Hi, Troy - Thanks for stopping by the villa. Yes, construction is moving along satisfactorily. There's a lot of exterior work to be done next, including the roof tiles. I've been making clay roof tiles for quite some time, using Sculpey, an oven-baked clay. I have many more to go before I'll have enough. I'm making Roman tiles, which are similar to the canal tiles that I used on the French Farmhouse. But instead of all curved tiles, the Roman tiles consist of flat tiles laid in between the curved tiles. That will be a challenge - but laying the tiles won't happen any time soon. I appreciate your interest.Delete
Dear Marjorie, At least you figured it out BEFORE you built the final wall and then tried to carry it out of the room!!! It is what always surprises me, how these "little rooms" become so HUGE when all attached together... not to mention heavy when made of wood and plaster and tiles...!!! I think you have made great progress in spite of the new location challenges. I have always "wet sanded" plaster... my brother taught me that and you never have the dust problem. You have to place it on plastic to protect the surfaces from water, but you just use a damp sponge to gently smooth the surface. It softens the top layer of the plaster enough to rub off the rough parts and even out the surface. You rinse the sponge in a bucket of water but do not pour it down your drains! Pour it outside in the garden in a corner where the extra lime will not matter! I know how difficult it is to get color to look right in photos... but your villa really is starting to look just like an old painted stucco villa in Italy! I look forward to seeing the next steps with this wonderful project!!!ReplyDelete
Betsy, I always appreciate your comments and your helpful suggestions. Why did I not think of wet sanding??? I know about it, but it just never, ever occurred to me to use that method on the villa, in spite of the awful mess of dry sanding all that joint compound! But I'll be working on that "false" back wall next, and I'll certainly follow your tips for wet sanding! I'm very curious about the effect that wet sanding will have on the stuccoed finish. Thank you for the timely input! I'm so glad that you stopped by the villa.Delete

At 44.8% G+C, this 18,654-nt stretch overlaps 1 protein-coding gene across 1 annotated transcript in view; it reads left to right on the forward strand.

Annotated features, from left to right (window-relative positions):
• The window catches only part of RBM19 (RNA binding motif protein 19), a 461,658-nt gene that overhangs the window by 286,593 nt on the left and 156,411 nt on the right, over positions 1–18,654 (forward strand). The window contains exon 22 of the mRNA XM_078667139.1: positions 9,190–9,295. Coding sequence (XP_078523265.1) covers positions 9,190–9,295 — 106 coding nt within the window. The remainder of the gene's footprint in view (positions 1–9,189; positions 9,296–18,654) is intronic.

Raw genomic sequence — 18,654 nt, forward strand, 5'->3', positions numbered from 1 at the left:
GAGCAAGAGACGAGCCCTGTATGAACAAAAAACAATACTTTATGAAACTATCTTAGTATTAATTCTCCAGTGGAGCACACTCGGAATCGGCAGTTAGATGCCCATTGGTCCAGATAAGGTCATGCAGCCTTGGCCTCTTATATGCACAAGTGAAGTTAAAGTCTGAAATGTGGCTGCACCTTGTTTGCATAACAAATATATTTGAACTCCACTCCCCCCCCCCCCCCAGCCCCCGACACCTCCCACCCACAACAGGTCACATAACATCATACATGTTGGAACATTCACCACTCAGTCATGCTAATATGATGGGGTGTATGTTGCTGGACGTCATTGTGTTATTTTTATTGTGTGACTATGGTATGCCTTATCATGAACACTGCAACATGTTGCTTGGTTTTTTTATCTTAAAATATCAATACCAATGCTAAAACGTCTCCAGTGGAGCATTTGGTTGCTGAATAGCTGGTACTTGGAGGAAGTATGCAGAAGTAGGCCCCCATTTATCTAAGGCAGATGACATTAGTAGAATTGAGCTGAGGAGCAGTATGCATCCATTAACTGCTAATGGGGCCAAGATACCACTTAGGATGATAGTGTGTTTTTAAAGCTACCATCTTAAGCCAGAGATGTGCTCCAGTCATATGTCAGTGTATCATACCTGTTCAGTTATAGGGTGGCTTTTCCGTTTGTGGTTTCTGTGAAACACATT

This is a good idea thank for sharing on the websiteReplyDelete
Thank you for your nice comment - I appreciate your stopping by the villa!Delete
I feel your pain Marjorie but Villa del Vigneto is looking SPLENDID!ReplyDelete
The roof and the walls and the chimneys have made your house look EVEN MORE like an Italian Country home and seeing what you've done has once again inspired me to get back to work.
Betsy's hint re: wet sanding is Excellent and I hope it helps keep down the dust when it comes time to add that extra inch.
Regarding the snapped wiring, I had that same thing happen to me with a wall sconce this past July and today I was speaking to a good friend of mine who was relating a similar story to yours, regarding an already installed fixture so perhaps it is related to something in the air? :( Whatever it may be, having the wiring go KAPUT is never fun but at least you ( aka Robert) were able to repair the broken connections invisibly so-
All's Well, that Ends Well! ;D
Hi, Elizabeth - and thanks for sharing some mutual frustrations! It does help diminish the pain when I know that I'm not the only one to endure these things. I just tried the wet sanding method on the false back wall of the villa, and it was incredibly fast and effective - and not even as messy as I had expected. That is a big wall, so I'm especially pleased that the wet sanding worked so well. I've been dreading having to deal with that wall since I started the villa; I'm so happy that it's almost over and done! I appreciate your nice comments - and, as always, your encouragement.Delete
Thank you Marjorie......you are cordially invited to rummage *g*ReplyDelete
Wish you a nice weekend!!!!
Hey Marjorie. What a great project this is! I love the concept and how you deal with the dilemmas that we all face in this hobby - sometimes I think the sheer horror of a situation is not at the physical aspect but more because after all the measuring and double-checking, it can still go wrong! lol It's enough to make you doubt your own judgement! The joy of a creative hobby I guess.ReplyDelete
I'm going to head off and read your older posts now...
Hello, Simon - Welcome to my Blog! Thanks for taking the time to stop by Villa del Vigneto. I appreciate your encouraging comments. It's always comforting to share some of the "trials and tribulations" of this hobby - along with all the joy, of course.Delete
I Love your Villa and your stories. Don't we wish everything went smoothly? I can just visualize your hand going to your heart as you realized your measuring mistake. Thank God you recovered in time!! Hugs!ReplyDelete
Hi, Gretchen - I'm delighted to read your comment and to know that you've visited Villa del Vigneto! Yes, you're right - my hand did go to my heart, but then both hands went to my hair and pulled really hard. Ouch! My just desserts, I guess. But that episode ended better than I could have expected. So far, so good. Thanks for your welcome input.ReplyDelete
I very much like your pattern it's beautiful,thank for sharing good i dea !ReplyDelete